The Meat and Potatoes of a Prepper Pantry
Over the years, I have made recommendations for the best types of foods to put in your pantry, how to save on emergency food stores by learning how to can and dehydrate your own food sources, as well as provided the best rules to go by when creating an emergency food pantry. Ideally, you want the food you put in those coveted pantry spots to be versatile and serve many uses.
I like to start with shelf stable basics like wheat berries, rice, an assortment of beans, dry milk powder, peanut butter, drink mixes, etc., and then add-on to my pantry with home canned and dehydrated foods. This creates layers of different types of short and long-term food stores and gives me more functionality in my pantry. Having layers of different food sources as coincides with the prepper rule of having back-ups for your back-ups. Here is a shopping list that first-timers can use to get a pantry started. Keep in mind this is for one person. If you have additional family members, use this calculator to add-on appropriately. Another way to add essential vitamins and nutrients to your food supply is to stock up on sprouting seeds. Inside these small biogenic (living) foods lies essential nutrients and vitamins that can assist in providing a good portion one’s daily requirement of nutrients. Sprouts can grow anywhere, during any season, and requires minimal work.
Where To Get Bulk Pantry Foods
As many of you know, preparedness is an investment and doesn’t always come cheap. One of the best places to buy bulk shelf stable foodstuffs that I have found is at the LDS food storage warehouses. I am not Mormon, but this church has opened its doors to non-members in order to create a more prepared community; and I am very thankful for this. I am able to purchase cases of canned beans, rice, dry milk, etc. and it’s already packed and ready for long-term storage. This frees up so much time! Here’s a link to their locations. As well, purchasing the larger, bulkier bags at Sam’s or Walmart is also very economical, but make sure you transfer your food items into long-term storage containers to protect your food investment. As well, don’t forget about storing water or having a way to treat it – this is crucial to survival.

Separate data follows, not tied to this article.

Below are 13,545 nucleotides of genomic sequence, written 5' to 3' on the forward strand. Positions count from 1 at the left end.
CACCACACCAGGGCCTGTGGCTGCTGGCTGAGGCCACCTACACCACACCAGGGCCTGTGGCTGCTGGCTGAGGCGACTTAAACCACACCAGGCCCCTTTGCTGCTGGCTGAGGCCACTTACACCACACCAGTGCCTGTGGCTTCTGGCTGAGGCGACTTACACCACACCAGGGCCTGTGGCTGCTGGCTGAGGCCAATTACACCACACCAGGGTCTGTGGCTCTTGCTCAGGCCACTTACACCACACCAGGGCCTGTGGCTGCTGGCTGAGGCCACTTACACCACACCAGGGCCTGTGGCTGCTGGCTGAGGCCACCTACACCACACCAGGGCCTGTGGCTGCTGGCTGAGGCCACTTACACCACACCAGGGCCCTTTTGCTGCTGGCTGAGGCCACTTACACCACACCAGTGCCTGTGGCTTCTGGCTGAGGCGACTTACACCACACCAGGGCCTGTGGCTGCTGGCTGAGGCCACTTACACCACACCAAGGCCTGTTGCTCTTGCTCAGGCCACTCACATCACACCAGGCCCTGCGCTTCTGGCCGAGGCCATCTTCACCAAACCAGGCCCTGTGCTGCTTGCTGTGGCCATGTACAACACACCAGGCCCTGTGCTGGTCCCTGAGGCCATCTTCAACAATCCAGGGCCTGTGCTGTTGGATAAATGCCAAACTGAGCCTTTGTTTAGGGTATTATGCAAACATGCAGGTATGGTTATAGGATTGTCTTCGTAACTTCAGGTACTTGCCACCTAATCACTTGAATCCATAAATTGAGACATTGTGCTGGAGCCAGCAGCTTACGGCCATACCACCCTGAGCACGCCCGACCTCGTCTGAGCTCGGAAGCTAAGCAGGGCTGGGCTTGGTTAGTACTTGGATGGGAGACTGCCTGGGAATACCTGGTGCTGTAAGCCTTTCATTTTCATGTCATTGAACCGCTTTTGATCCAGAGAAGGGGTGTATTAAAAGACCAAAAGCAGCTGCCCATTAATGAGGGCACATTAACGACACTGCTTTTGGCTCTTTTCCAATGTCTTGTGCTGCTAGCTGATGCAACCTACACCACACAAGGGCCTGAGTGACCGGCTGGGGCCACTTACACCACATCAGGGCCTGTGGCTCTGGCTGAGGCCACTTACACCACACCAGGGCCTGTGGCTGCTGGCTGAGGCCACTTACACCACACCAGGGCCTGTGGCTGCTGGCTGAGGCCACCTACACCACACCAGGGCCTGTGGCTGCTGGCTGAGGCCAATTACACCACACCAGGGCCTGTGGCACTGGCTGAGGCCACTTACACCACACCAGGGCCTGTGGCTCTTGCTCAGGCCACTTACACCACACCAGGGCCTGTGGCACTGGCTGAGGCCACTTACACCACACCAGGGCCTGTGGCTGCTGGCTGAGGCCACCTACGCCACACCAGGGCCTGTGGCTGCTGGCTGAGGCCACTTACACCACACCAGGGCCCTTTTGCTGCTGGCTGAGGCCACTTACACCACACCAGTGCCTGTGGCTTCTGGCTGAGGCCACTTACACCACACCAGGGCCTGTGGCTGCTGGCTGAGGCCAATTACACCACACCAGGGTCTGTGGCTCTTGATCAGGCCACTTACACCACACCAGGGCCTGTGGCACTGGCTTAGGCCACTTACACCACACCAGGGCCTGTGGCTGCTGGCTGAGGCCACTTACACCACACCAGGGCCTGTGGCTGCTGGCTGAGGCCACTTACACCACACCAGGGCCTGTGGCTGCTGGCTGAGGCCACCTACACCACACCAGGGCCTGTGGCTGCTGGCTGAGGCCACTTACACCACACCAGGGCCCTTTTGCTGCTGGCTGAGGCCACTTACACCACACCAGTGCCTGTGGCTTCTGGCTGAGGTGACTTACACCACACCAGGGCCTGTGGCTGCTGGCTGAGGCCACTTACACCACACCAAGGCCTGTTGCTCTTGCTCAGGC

Other Food Pantry Items
As I mentioned earlier, we like to layer our preparedness pantry. I buy meat on sale and freeze or can it for a later date. As well, we stock up on freeze-dried foods. For my family, freeze-dried foods are our last resort. If we run out of our pantry items, and our garden fails, only then do we turn to our freeze-dried food supply. My purpose in this is that I don’t want to solely rely on this type of emergency food source. I’m thankful it has a 25-year shelf life, but there are a lot of preservatives in freeze-dried foods that can cause constipation and stomach upsets. Therefore, I want to have enough of the natural foods my family normally eats before I turn to my freeze-dried foods. In addition, I also have garden seeds on standby so that we can grow a garden immediately if there is a widespread event.
Hopefully, this primer will get you started on your food pantry endeavors. As well, here are some additional articles to help you create a long-lasting and dependable food pantry.
Those of you who plan to take the first steps toward preparing for emergencies may feel a bit overwhelmed at first. After all, there is a lot of food to choose from at the grocery stores. We all know how confusing it can be getting started and luckily, there are lots of articles from Ready Nutrition and other great prepping websites to help with that.